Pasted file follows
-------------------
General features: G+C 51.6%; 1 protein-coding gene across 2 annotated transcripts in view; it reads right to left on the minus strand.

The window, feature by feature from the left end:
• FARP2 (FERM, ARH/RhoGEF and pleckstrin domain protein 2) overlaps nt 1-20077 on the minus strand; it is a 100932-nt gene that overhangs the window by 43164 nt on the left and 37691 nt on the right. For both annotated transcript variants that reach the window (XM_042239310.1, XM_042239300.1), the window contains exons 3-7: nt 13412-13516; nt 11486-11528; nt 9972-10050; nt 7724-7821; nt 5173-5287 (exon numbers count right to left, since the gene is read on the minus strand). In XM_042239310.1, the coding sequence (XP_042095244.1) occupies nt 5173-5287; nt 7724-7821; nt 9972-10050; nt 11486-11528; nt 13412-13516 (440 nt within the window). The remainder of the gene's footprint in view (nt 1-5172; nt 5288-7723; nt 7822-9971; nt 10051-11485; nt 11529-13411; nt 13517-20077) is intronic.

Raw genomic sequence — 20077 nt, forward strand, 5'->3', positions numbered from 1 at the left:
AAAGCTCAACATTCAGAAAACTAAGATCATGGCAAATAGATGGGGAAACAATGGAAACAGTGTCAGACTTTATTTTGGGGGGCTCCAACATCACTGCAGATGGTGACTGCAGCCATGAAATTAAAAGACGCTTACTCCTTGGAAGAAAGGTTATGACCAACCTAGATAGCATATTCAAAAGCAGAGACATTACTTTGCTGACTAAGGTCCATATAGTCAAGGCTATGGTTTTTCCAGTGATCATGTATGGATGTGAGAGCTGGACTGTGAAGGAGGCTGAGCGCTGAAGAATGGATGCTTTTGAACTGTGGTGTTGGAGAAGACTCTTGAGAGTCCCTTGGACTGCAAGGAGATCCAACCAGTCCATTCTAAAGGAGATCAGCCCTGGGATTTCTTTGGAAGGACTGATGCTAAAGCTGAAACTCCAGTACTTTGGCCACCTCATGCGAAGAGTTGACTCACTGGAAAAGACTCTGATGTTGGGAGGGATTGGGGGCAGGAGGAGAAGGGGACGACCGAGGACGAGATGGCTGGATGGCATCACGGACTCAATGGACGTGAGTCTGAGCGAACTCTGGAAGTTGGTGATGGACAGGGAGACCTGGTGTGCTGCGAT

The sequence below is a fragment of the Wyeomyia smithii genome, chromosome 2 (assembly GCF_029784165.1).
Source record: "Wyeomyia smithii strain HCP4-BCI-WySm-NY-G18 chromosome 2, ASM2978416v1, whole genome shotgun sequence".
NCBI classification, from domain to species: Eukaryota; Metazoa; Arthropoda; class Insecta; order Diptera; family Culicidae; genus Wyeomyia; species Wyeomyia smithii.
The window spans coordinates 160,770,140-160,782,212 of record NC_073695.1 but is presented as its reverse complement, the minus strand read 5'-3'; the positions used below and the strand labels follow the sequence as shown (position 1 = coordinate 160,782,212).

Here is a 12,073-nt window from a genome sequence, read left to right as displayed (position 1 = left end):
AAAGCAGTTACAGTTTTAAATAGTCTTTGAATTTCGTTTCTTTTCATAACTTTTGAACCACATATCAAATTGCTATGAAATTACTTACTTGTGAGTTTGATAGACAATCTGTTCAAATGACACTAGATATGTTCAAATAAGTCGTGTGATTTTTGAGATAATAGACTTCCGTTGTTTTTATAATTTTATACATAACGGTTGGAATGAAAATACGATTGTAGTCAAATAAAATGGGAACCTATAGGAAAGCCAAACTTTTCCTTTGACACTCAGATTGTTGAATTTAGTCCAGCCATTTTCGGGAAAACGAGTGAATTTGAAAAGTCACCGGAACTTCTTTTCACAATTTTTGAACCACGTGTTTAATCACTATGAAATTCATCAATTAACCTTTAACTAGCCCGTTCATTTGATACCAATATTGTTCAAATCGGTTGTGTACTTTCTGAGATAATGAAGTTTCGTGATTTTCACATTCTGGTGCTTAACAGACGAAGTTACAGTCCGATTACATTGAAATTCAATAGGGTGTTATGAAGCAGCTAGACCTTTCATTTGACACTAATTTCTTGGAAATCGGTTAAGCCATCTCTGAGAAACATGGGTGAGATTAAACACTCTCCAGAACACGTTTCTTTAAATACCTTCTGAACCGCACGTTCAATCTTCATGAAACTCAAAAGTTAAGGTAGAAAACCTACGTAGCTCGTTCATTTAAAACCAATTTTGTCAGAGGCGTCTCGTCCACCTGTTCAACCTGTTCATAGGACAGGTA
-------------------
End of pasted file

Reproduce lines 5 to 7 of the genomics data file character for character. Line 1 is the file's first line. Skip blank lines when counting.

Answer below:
AAAGCTCAACATTCAGAAAACTAAGATCATGGCAAATAGATGGGGAAACAATGGAAACAGTGTCAGACTTTATTTTGGGGGGCTCCAACATCACTGCAGATGGTGACTGCAGCCATGAAATTAAAAGACGCTTACTCCTTGGAAGAAAGGTTATGACCAACCTAGATAGCATATTCAAAAGCAGAGACATTACTTTGCTGACTAAGGTCCATATAGTCAAGGCTATGGTTTTTCCAGTGATCATGTATGGATGTGAGAGCTGGACTGTGAAGGAGGCTGAGCGCTGAAGAATGGATGCTTTTGAACTGTGGTGTTGGAGAAGACTCTTGAGAGTCCCTTGGACTGCAAGGAGATCCAACCAGTCCATTCTAAAGGAGATCAGCCCTGGGATTTCTTTGGAAGGACTGATGCTAAAGCTGAAACTCCAGTACTTTGGCCACCTCATGCGAAGAGTTGACTCACTGGAAAAGACTCTGATGTTGGGAGGGATTGGGGGCAGGAGGAGAAGGGGACGACCGAGGACGAGATGGCTGGATGGCATCACGGACTCAATGGACGTGAGTCTGAGCGAACTCTGGAAGTTGGTGATGGACAGGGAGACCTGGTGTGCTGCGAT

The sequence below is a fragment of the Wyeomyia smithii genome, chromosome 2 (assembly GCF_029784165.1).
Source record: "Wyeomyia smithii strain HCP4-BCI-WySm-NY-G18 chromosome 2, ASM2978416v1, whole genome shotgun sequence".